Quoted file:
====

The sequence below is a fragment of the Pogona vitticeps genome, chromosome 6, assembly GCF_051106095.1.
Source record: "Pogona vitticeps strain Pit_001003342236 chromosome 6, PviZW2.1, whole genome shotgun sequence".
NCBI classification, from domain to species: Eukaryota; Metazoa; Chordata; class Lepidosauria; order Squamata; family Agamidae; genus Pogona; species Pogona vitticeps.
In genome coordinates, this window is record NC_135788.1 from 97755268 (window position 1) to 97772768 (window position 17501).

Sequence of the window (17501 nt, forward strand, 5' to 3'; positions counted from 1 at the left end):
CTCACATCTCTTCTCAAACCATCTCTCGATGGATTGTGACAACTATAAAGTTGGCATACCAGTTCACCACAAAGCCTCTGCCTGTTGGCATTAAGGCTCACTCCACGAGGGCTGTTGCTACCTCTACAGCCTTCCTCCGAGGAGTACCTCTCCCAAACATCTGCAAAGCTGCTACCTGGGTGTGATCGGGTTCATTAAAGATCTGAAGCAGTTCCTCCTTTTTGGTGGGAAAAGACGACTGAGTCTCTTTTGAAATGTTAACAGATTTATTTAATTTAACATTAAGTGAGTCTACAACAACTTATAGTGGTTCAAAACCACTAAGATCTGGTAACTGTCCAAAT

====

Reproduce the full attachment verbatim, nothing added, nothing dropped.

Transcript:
The sequence below is a fragment of the Pogona vitticeps genome, chromosome 6, assembly GCF_051106095.1.
Source record: "Pogona vitticeps strain Pit_001003342236 chromosome 6, PviZW2.1, whole genome shotgun sequence".
NCBI classification, from domain to species: Eukaryota; Metazoa; Chordata; class Lepidosauria; order Squamata; family Agamidae; genus Pogona; species Pogona vitticeps.
In genome coordinates, this window is record NC_135788.1 from 97755268 (window position 1) to 97772768 (window position 17501).

Sequence of the window (17501 nt, forward strand, 5' to 3'; positions counted from 1 at the left end):
CTCACATCTCTTCTCAAACCATCTCTCGATGGATTGTGACAACTATAAAGTTGGCATACCAGTTCACCACAAAGCCTCTGCCTGTTGGCATTAAGGCTCACTCCACGAGGGCTGTTGCTACCTCTACAGCCTTCCTCCGAGGAGTACCTCTCCCAAACATCTGCAAAGCTGCTACCTGGGTGTGATCGGGTTCATTAAAGATCTGAAGCAGTTCCTCCTTTTTGGTGGGAAAAGACGACTGAGTCTCTTTTGAAATGTTAACAGATTTATTTAATTTAACATTAAGTGAGTCTACAACAACTTATAGTGGTTCAAAACCACTAAGATCTGGTAACTGTCCAAAT